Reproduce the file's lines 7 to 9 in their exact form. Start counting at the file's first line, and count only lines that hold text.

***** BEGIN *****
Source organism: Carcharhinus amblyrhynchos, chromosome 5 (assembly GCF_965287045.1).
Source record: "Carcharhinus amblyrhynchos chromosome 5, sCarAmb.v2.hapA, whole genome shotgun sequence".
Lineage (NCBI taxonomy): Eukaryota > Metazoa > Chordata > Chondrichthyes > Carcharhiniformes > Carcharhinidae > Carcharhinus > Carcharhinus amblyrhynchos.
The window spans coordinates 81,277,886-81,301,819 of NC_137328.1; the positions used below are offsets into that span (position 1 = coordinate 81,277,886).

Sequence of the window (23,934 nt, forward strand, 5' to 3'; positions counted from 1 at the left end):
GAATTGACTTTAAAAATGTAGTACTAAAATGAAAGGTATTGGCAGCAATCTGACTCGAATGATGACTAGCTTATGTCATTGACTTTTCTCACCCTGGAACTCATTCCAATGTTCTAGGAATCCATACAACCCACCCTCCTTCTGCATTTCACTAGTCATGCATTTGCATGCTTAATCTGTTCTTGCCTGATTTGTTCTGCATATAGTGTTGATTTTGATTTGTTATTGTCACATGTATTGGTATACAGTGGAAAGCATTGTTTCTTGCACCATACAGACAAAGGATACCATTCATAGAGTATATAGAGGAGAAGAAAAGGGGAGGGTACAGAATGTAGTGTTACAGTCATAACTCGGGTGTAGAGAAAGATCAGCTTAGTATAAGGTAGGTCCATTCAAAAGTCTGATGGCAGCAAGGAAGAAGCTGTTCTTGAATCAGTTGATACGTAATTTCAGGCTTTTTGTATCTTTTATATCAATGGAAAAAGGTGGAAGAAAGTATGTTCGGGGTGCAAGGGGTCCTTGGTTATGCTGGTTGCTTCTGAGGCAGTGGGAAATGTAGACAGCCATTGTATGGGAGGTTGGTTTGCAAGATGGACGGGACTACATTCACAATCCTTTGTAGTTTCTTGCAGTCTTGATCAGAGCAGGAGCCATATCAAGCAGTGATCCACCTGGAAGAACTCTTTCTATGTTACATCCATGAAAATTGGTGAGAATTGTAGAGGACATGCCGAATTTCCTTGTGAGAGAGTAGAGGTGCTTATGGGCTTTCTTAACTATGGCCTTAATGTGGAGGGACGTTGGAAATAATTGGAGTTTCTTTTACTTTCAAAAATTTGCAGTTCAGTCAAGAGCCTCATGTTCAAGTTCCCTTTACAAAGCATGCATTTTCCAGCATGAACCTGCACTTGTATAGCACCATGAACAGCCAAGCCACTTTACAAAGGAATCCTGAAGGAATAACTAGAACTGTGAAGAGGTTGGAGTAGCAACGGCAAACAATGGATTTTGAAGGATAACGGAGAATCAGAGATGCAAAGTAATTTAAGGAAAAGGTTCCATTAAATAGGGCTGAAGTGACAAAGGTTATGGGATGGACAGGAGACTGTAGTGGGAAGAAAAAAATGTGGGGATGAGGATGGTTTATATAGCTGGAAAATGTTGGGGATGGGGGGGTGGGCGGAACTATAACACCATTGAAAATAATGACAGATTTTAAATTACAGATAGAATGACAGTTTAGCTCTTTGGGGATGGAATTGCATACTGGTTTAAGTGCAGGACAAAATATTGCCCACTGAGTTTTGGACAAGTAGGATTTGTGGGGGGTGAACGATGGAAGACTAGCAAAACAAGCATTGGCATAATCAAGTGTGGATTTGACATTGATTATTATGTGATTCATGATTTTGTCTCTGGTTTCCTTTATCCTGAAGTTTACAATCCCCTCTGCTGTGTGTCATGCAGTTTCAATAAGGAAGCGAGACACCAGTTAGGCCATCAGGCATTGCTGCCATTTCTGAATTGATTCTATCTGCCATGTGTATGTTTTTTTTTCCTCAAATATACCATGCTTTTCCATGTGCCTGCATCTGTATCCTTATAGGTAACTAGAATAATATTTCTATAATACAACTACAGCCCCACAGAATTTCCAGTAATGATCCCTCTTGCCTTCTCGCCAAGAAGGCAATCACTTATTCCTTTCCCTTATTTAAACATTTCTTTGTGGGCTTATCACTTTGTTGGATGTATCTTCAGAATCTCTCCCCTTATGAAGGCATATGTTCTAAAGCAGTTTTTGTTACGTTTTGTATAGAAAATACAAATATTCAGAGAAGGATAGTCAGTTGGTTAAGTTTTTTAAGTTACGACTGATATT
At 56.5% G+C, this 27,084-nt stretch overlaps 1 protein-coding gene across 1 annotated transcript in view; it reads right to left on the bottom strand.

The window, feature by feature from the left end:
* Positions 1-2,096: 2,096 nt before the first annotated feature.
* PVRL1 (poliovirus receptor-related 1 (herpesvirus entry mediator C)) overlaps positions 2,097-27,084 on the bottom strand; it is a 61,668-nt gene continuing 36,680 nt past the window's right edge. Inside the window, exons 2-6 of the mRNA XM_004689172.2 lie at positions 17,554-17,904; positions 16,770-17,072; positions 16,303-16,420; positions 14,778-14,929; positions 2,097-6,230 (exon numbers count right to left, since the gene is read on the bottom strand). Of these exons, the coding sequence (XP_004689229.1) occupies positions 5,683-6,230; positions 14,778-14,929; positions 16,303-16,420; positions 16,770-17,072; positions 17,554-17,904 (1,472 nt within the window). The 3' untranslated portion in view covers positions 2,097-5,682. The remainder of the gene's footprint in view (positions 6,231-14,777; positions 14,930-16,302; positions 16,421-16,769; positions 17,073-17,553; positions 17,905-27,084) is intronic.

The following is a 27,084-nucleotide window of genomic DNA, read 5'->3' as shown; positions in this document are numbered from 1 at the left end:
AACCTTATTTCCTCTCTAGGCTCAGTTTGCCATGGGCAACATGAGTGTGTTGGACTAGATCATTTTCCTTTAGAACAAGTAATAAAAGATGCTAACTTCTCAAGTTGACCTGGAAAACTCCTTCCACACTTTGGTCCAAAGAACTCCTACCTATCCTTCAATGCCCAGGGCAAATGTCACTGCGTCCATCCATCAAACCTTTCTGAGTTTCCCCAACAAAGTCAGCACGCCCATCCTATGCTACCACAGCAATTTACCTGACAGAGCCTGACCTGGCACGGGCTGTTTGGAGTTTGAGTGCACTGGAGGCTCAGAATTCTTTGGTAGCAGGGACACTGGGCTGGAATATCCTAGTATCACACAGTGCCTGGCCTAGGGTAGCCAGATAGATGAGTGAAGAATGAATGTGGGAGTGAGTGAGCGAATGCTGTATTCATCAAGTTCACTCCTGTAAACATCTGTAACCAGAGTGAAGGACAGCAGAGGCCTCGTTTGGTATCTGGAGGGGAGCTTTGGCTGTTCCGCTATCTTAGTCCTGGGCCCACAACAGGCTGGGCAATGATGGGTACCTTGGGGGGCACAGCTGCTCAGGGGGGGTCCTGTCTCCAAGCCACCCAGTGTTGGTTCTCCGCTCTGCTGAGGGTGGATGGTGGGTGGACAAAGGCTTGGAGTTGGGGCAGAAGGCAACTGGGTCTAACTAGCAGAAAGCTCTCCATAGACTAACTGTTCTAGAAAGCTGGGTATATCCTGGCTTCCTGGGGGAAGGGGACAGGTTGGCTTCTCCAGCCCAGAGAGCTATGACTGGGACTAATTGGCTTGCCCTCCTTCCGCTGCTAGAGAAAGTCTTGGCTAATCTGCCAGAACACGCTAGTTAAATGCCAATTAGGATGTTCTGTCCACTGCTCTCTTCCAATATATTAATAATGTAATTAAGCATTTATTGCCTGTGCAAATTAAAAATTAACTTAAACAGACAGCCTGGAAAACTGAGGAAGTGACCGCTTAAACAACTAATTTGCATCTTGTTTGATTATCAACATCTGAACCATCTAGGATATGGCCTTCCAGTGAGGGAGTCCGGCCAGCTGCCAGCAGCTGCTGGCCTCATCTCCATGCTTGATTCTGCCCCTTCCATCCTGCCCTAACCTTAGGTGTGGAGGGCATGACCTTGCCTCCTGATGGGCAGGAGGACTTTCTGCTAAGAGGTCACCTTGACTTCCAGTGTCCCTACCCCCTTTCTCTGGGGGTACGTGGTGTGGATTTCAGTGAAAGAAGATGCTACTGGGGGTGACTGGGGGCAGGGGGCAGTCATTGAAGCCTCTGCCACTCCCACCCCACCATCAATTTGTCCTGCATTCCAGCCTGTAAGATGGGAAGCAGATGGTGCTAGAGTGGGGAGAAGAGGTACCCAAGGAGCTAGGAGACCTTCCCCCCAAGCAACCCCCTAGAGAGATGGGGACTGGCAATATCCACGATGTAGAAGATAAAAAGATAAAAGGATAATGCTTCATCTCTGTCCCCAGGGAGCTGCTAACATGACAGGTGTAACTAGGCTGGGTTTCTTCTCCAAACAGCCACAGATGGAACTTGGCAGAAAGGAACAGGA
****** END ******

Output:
At 56.5% G+C, this 27,084-nt stretch overlaps 1 protein-coding gene across 1 annotated transcript in view; it reads right to left on the bottom strand.

The window, feature by feature from the left end:
* Positions 1-2,096: 2,096 nt before the first annotated feature.